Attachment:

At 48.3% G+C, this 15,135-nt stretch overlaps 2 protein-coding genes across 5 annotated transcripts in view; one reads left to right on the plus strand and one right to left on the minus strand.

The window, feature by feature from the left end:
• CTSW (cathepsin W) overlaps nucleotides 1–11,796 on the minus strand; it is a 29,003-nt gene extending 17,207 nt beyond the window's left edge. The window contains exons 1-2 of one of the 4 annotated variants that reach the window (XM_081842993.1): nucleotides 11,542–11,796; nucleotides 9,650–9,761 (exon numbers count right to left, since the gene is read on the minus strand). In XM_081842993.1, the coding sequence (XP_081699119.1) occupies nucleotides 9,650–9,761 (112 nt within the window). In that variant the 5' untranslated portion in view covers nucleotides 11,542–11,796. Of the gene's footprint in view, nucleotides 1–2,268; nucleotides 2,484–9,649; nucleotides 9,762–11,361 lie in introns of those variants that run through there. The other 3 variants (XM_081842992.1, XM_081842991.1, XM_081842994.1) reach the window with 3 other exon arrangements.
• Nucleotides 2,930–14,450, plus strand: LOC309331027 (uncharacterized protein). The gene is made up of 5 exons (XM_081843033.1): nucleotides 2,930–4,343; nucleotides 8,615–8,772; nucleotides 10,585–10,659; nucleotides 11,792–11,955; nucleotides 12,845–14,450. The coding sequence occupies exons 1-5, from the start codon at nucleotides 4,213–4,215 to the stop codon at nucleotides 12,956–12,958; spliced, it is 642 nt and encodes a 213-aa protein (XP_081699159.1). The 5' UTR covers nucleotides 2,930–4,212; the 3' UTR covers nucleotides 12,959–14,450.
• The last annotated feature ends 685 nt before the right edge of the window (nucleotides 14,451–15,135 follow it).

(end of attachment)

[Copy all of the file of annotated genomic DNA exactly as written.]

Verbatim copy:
At 48.3% G+C, this 15,135-nt stretch overlaps 2 protein-coding genes across 5 annotated transcripts in view; one reads left to right on the plus strand and one right to left on the minus strand.

The window, feature by feature from the left end:
• CTSW (cathepsin W) overlaps nucleotides 1–11,796 on the minus strand; it is a 29,003-nt gene extending 17,207 nt beyond the window's left edge. The window contains exons 1-2 of one of the 4 annotated variants that reach the window (XM_081842993.1): nucleotides 11,542–11,796; nucleotides 9,650–9,761 (exon numbers count right to left, since the gene is read on the minus strand). In XM_081842993.1, the coding sequence (XP_081699119.1) occupies nucleotides 9,650–9,761 (112 nt within the window). In that variant the 5' untranslated portion in view covers nucleotides 11,542–11,796. Of the gene's footprint in view, nucleotides 1–2,268; nucleotides 2,484–9,649; nucleotides 9,762–11,361 lie in introns of those variants that run through there. The other 3 variants (XM_081842992.1, XM_081842991.1, XM_081842994.1) reach the window with 3 other exon arrangements.
• Nucleotides 2,930–14,450, plus strand: LOC309331027 (uncharacterized protein). The gene is made up of 5 exons (XM_081843033.1): nucleotides 2,930–4,343; nucleotides 8,615–8,772; nucleotides 10,585–10,659; nucleotides 11,792–11,955; nucleotides 12,845–14,450. The coding sequence occupies exons 1-5, from the start codon at nucleotides 4,213–4,215 to the stop codon at nucleotides 12,956–12,958; spliced, it is 642 nt and encodes a 213-aa protein (XP_081699159.1). The 5' UTR covers nucleotides 2,930–4,212; the 3' UTR covers nucleotides 12,959–14,450.
• The last annotated feature ends 685 nt before the right edge of the window (nucleotides 14,451–15,135 follow it).